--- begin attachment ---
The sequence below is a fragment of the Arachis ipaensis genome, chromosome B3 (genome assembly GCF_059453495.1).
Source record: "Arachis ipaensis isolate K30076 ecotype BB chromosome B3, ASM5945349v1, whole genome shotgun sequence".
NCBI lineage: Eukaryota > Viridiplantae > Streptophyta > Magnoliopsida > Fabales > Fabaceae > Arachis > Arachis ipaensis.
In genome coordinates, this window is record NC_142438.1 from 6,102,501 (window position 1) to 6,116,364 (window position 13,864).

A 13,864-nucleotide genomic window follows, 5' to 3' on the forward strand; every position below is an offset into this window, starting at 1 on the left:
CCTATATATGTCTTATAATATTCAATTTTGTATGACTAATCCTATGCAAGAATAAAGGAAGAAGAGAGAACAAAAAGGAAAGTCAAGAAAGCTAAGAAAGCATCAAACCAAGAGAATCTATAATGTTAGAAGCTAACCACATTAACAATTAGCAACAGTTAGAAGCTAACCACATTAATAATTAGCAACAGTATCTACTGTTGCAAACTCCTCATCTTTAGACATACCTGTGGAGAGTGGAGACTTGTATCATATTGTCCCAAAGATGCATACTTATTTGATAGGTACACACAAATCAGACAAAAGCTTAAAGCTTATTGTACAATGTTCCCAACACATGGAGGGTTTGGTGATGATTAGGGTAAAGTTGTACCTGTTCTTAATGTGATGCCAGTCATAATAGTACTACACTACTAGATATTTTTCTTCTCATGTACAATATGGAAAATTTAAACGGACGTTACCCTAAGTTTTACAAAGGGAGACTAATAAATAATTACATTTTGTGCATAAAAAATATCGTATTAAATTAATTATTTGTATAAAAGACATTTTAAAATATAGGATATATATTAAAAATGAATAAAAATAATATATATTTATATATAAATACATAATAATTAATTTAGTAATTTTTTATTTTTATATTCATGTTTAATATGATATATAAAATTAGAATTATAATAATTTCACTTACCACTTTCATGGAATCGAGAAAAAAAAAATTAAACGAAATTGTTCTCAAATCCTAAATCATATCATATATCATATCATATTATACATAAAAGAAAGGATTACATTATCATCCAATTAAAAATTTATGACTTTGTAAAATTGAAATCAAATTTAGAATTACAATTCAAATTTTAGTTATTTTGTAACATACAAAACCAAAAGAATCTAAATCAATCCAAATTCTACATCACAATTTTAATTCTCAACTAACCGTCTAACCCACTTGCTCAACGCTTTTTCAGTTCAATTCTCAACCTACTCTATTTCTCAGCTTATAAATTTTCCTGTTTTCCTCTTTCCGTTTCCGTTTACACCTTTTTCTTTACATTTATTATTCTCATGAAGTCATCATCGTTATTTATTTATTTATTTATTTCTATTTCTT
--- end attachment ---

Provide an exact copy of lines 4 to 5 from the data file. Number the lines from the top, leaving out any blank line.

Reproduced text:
In genome coordinates, this window is record NC_142438.1 from 6,102,501 (window position 1) to 6,116,364 (window position 13,864).

A 13,864-nucleotide genomic window follows, 5' to 3' on the forward strand; every position below is an offset into this window, starting at 1 on the left: